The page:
Chase Elliott wins Talladega pole chasing father’s legacy

Associated Press

May 1, 2016

        

NASCAR driver Chase Elliott looks on after qualifying first for Sunday's NASCAR auto race at Talladega Superspeedway Saturday in Talladega, Ala.

TALLADEGA, Ala. - Step into the Talladega Time Machine, please.

Chase Elliott led the single-car qualifying pack to win the pole for Sunday’s Geico 500. Consider it a nice homage to his father, Bill Elliott, who set the all-time NASCAR qualifying record of 212.809 mph here on April 30, 1987, to capture the Winston 500 pole at Talladega.

“This is definitely a special place,” Chase Elliott said. “It’s cool to get it done today.”

The connective tissue to NASCAR’s past greats did not stop there. No. 24 is on the pole. No. 3 will be second in line, as Austin Dillon starts alongside Elliott.

It’s a throwback move to the days of Jeff Gordon (24) and Dale Earnhardt Sr. (3).

“…Man, this is cool,” Elliott said. “Those guys do such a good job. And as I said in Daytona, this had nothing to do with me. This is the car that we had. This is the same car we had in Daytona. They brought another fast one here.”

Elliott — a rookie replacing Gordon on the iconic No. 24 this season — led the first three laps at Daytona, but his car took a spin off Turn 4 and nose-dived into the infield grass on the Daytona International Speedway after the 18th lap.

The hope, obviously, is to stick around for the finish.

“Well, obviously I have a lot to learn,” Elliott said. “The race last time at Daytona didn’t go so good. Hopefully for me, I’ll just try to take what I learned and try to cut down those dumb mistakes that I made in the Daytona 500 this year and just try to be smarter.”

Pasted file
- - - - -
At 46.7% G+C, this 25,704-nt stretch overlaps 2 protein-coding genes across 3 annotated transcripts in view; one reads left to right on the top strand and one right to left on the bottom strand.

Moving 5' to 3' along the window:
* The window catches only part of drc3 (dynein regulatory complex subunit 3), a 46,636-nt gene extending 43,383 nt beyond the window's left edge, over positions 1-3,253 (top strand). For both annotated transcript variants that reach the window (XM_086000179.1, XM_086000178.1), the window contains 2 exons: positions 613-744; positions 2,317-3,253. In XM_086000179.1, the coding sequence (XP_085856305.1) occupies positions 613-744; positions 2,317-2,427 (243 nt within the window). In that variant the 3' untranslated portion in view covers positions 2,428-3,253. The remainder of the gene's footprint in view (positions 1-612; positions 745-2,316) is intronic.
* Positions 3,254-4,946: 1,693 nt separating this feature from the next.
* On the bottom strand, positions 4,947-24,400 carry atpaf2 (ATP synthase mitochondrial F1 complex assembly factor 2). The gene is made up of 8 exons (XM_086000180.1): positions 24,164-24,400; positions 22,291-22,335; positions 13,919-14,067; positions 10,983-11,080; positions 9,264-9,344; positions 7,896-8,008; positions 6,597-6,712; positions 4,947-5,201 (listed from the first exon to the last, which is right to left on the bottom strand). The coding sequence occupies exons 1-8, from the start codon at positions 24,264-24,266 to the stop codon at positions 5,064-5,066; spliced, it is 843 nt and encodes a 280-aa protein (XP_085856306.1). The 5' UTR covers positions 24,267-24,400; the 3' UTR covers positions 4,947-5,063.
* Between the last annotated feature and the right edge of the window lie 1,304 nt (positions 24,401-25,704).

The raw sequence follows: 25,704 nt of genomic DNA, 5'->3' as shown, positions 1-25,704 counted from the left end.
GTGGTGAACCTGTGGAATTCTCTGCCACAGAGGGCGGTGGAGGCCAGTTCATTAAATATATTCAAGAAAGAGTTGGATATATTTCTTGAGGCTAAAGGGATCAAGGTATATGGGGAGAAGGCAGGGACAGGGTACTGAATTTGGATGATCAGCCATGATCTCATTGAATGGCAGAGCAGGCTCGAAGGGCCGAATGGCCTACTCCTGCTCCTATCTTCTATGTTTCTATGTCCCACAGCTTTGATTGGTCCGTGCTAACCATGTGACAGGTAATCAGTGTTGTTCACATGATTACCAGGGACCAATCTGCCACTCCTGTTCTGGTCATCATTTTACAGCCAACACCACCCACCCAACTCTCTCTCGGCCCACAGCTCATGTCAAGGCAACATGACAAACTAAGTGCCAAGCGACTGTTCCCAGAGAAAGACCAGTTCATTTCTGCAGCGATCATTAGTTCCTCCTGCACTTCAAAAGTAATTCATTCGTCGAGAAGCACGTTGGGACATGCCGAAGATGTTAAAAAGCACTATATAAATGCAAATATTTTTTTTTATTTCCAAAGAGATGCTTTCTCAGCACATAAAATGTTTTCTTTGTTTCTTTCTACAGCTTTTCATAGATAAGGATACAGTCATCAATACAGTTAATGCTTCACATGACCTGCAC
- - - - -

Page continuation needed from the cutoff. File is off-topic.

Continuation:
It is Elliott’s fifth top-10 start this season, as he tries to nudge his way toward the Top 10 in the Cup standings. He currently stands 11th.

Elliott’s Hendrick Motorsports teammate, Dale Earnhardt Jr., will start third in his favorite restrictor-plate car he has nicknamed “Amelia” (after Amelia Earhart). Chevy now has the top three qualifying positions, trying to offset the recent dominance of the Joe Gibbs Racing team.

Dillon will be looking for first Cup win, driving for Richard Childress Racing.

“It would be huge,” he said. “There’s a lot of history here from Dale and RCR. Good stuff happens for RCR here.”

Chase Elliott’s qualifying speed of 192.424 mph is reflective of an evolving NASCAR business model with a premium on safety. Not long after Bill Elliott’s record-run, NASCAR mandated restrictor plates at its super speedways in Talladega and Daytona.

The plates cut down on the speed, but that only makes the chaos more manageable. Everyone talks about the Big One leading up to the races here, and those expectations are often fulfilled.

It leads to a lottery feel in every race, with winners and losers predicated on who can manage to avoid the pile of cars flying all over the track after some misguided move by somebody scrambling to the front.

Saturday’s lonesome loser was Joey Logano, whose car got turned around, slammed into the wall and flipped on the last lap of the Xfinity race. Logano was all right, even though his car was in shambles.

“It is what it is,” Logano said. “That is speedway racing. If you put 40 cars in a pack going 200 mph racing for a win we are going to crash. Let’s be honest. It is exciting though and our cars are really safe. That is the hardest hit I have ever taken.

“…Yeah we hit hard, yeah the ego is a little hurt but I am OK.”

Logano will be ready in a Cup car on Sunday, along with 39 other drivers. The smart money may be on one of the dominant Chevys or Toyotas, but the Talladega Shuffle is only a blink away.

“There’s plenty who can win this race,” Gordon, now an analyst with Fox Sports, said. He wasn’t trying to be diplomatic or condescending. He was 100 percent right.

Chase Elliott starts at front with a nostalgic touch, but as always, it’s avoiding the pinch that matters.